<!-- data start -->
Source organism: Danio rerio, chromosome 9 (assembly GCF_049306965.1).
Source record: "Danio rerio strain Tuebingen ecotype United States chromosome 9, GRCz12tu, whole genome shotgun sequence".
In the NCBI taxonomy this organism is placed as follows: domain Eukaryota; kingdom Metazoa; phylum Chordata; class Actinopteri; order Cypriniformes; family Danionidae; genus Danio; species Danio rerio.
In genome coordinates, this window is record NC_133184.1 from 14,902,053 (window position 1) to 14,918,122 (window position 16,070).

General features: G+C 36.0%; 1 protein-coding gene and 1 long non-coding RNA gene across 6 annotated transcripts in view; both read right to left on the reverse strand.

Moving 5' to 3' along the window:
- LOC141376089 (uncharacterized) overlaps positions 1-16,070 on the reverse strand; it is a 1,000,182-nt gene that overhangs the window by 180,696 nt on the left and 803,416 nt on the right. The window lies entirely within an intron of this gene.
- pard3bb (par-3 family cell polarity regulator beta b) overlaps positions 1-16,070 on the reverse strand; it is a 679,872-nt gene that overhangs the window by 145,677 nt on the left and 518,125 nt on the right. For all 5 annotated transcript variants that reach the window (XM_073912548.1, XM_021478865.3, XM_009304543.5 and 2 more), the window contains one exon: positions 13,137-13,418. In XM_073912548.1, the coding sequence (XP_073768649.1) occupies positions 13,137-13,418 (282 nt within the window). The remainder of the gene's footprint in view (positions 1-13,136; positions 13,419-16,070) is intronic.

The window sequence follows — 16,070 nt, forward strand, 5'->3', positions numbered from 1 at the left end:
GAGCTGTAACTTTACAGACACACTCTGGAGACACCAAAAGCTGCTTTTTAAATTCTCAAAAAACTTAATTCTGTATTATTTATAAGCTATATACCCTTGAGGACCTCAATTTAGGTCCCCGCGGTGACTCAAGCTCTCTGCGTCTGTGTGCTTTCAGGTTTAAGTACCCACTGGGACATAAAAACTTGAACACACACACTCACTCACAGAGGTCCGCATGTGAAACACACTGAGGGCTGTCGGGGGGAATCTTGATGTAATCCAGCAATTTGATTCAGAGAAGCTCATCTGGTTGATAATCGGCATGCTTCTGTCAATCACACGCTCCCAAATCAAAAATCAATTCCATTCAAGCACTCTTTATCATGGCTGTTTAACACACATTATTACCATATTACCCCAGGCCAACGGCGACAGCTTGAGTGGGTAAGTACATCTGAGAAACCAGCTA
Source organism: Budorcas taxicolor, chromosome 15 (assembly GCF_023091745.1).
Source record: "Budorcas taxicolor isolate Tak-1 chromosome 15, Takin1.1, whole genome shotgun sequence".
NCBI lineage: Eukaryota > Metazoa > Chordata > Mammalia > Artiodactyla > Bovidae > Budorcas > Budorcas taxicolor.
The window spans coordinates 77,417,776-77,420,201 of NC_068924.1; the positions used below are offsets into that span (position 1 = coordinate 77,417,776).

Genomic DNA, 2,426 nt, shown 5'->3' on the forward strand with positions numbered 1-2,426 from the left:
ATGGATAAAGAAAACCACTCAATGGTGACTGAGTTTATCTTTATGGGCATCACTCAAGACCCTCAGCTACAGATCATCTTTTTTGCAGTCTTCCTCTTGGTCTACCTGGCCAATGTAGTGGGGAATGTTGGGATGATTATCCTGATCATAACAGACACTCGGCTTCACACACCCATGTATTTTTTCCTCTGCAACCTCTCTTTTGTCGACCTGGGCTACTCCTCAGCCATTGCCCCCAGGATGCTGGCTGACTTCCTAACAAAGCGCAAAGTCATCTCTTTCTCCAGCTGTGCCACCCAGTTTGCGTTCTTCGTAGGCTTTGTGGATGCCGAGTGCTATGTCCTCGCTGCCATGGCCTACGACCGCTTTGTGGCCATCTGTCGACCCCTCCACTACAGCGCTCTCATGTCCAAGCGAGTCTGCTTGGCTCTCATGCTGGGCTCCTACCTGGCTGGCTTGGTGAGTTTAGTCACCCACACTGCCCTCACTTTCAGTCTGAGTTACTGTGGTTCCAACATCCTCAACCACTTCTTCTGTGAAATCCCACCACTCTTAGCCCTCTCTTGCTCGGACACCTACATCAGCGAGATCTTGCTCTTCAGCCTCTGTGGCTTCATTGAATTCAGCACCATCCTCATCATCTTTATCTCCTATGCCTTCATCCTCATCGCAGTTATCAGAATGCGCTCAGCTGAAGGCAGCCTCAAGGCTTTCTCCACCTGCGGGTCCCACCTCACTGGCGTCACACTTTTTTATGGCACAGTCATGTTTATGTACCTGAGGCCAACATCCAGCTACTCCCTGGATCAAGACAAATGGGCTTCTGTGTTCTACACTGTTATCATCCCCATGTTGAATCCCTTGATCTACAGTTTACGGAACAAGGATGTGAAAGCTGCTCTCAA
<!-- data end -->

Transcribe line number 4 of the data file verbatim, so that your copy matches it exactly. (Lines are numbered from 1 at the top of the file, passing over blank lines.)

In genome coordinates, this window is record NC_133184.1 from 14,902,053 (window position 1) to 14,918,122 (window position 16,070).